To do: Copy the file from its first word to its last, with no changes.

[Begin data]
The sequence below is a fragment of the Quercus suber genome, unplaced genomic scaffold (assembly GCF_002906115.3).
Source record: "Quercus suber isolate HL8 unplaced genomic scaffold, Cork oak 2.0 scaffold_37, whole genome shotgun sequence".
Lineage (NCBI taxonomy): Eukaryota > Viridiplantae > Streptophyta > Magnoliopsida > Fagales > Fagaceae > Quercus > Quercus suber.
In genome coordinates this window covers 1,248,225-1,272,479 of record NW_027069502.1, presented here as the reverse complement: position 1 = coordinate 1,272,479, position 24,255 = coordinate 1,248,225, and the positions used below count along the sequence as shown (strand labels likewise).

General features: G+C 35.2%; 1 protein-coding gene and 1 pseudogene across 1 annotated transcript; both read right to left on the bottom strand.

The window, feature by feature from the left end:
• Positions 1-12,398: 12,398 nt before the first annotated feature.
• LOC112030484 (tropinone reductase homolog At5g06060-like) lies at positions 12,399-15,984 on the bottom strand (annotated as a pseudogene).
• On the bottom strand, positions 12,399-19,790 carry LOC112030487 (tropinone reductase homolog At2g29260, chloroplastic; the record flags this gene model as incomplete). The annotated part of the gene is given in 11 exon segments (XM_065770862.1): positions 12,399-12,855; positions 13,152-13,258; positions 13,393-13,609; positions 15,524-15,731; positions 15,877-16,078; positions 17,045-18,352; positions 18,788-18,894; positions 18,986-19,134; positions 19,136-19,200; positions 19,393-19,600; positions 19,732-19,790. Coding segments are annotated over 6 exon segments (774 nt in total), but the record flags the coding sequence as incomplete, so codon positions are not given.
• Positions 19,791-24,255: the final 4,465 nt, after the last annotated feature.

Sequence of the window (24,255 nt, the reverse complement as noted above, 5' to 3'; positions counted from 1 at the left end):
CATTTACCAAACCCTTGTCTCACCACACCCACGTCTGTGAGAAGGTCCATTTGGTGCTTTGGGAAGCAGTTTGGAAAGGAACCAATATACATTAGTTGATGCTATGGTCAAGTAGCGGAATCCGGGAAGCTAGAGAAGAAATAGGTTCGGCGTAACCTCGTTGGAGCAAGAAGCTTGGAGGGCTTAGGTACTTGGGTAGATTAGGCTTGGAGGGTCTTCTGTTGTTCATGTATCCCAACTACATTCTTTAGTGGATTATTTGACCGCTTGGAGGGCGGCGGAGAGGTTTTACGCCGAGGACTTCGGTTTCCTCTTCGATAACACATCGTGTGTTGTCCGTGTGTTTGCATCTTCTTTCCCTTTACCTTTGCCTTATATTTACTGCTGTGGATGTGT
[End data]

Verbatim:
The sequence below is a fragment of the Quercus suber genome, unplaced genomic scaffold (assembly GCF_002906115.3).
Source record: "Quercus suber isolate HL8 unplaced genomic scaffold, Cork oak 2.0 scaffold_37, whole genome shotgun sequence".
Lineage (NCBI taxonomy): Eukaryota > Viridiplantae > Streptophyta > Magnoliopsida > Fagales > Fagaceae > Quercus > Quercus suber.
In genome coordinates this window covers 1,248,225-1,272,479 of record NW_027069502.1, presented here as the reverse complement: position 1 = coordinate 1,272,479, position 24,255 = coordinate 1,248,225, and the positions used below count along the sequence as shown (strand labels likewise).

General features: G+C 35.2%; 1 protein-coding gene and 1 pseudogene across 1 annotated transcript; both read right to left on the bottom strand.

The window, feature by feature from the left end:
• Positions 1-12,398: 12,398 nt before the first annotated feature.
• LOC112030484 (tropinone reductase homolog At5g06060-like) lies at positions 12,399-15,984 on the bottom strand (annotated as a pseudogene).
• On the bottom strand, positions 12,399-19,790 carry LOC112030487 (tropinone reductase homolog At2g29260, chloroplastic; the record flags this gene model as incomplete). The annotated part of the gene is given in 11 exon segments (XM_065770862.1): positions 12,399-12,855; positions 13,152-13,258; positions 13,393-13,609; positions 15,524-15,731; positions 15,877-16,078; positions 17,045-18,352; positions 18,788-18,894; positions 18,986-19,134; positions 19,136-19,200; positions 19,393-19,600; positions 19,732-19,790. Coding segments are annotated over 6 exon segments (774 nt in total), but the record flags the coding sequence as incomplete, so codon positions are not given.
• Positions 19,791-24,255: the final 4,465 nt, after the last annotated feature.

Sequence of the window (24,255 nt, the reverse complement as noted above, 5' to 3'; positions counted from 1 at the left end):
CATTTACCAAACCCTTGTCTCACCACACCCACGTCTGTGAGAAGGTCCATTTGGTGCTTTGGGAAGCAGTTTGGAAAGGAACCAATATACATTAGTTGATGCTATGGTCAAGTAGCGGAATCCGGGAAGCTAGAGAAGAAATAGGTTCGGCGTAACCTCGTTGGAGCAAGAAGCTTGGAGGGCTTAGGTACTTGGGTAGATTAGGCTTGGAGGGTCTTCTGTTGTTCATGTATCCCAACTACATTCTTTAGTGGATTATTTGACCGCTTGGAGGGCGGCGGAGAGGTTTTACGCCGAGGACTTCGGTTTCCTCTTCGATAACACATCGTGTGTTGTCCGTGTGTTTGCATCTTCTTTCCCTTTACCTTTGCCTTATATTTACTGCTGTGGATGTGT